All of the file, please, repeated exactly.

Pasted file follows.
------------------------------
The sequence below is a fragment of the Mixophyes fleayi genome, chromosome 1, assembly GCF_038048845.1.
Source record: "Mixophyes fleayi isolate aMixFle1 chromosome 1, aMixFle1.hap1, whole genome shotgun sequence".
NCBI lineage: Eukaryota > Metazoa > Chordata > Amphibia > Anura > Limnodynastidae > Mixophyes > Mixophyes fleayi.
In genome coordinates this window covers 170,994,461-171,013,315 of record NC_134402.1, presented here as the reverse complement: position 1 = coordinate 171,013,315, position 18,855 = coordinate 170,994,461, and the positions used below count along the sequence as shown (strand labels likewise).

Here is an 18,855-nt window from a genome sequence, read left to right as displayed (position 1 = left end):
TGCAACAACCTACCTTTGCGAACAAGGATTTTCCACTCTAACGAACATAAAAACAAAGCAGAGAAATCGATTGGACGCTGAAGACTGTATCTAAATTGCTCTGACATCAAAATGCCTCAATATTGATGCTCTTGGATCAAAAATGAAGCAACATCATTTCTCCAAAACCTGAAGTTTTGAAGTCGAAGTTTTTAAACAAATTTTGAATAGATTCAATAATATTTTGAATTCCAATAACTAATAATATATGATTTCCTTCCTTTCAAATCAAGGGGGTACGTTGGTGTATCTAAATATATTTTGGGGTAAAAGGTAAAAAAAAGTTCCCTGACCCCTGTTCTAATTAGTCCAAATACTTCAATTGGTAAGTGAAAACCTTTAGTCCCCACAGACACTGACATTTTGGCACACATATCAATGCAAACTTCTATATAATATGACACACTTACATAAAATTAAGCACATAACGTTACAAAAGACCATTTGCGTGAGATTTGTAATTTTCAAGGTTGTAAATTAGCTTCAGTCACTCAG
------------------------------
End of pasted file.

The sequence below is a fragment of the Mixophyes fleayi genome, chromosome 1, assembly GCF_038048845.1.
Source record: "Mixophyes fleayi isolate aMixFle1 chromosome 1, aMixFle1.hap1, whole genome shotgun sequence".
NCBI lineage: Eukaryota > Metazoa > Chordata > Amphibia > Anura > Limnodynastidae > Mixophyes > Mixophyes fleayi.
In genome coordinates this window covers 170,994,461-171,013,315 of record NC_134402.1, presented here as the reverse complement: position 1 = coordinate 171,013,315, position 18,855 = coordinate 170,994,461, and the positions used below count along the sequence as shown (strand labels likewise).

Here is an 18,855-nt window from a genome sequence, read left to right as displayed (position 1 = left end):
TGCAACAACCTACCTTTGCGAACAAGGATTTTCCACTCTAACGAACATAAAAACAAAGCAGAGAAATCGATTGGACGCTGAAGACTGTATCTAAATTGCTCTGACATCAAAATGCCTCAATATTGATGCTCTTGGATCAAAAATGAAGCAACATCATTTCTCCAAAACCTGAAGTTTTGAAGTCGAAGTTTTTAAACAAATTTTGAATAGATTCAATAATATTTTGAATTCCAATAACTAATAATATATGATTTCCTTCCTTTCAAATCAAGGGGGTACGTTGGTGTATCTAAATATATTTTGGGGTAAAAGGTAAAAAAAAGTTCCCTGACCCCTGTTCTAATTAGTCCAAATACTTCAATTGGTAAGTGAAAACCTTTAGTCCCCACAGACACTGACATTTTGGCACACATATCAATGCAAACTTCTATATAATATGACACACTTACATAAAATTAAGCACATAACGTTACAAAAGACCATTTGCGTGAGATTTGTAATTTTCAAGGTTGTAAATTAGCTTCAGTCACTCAG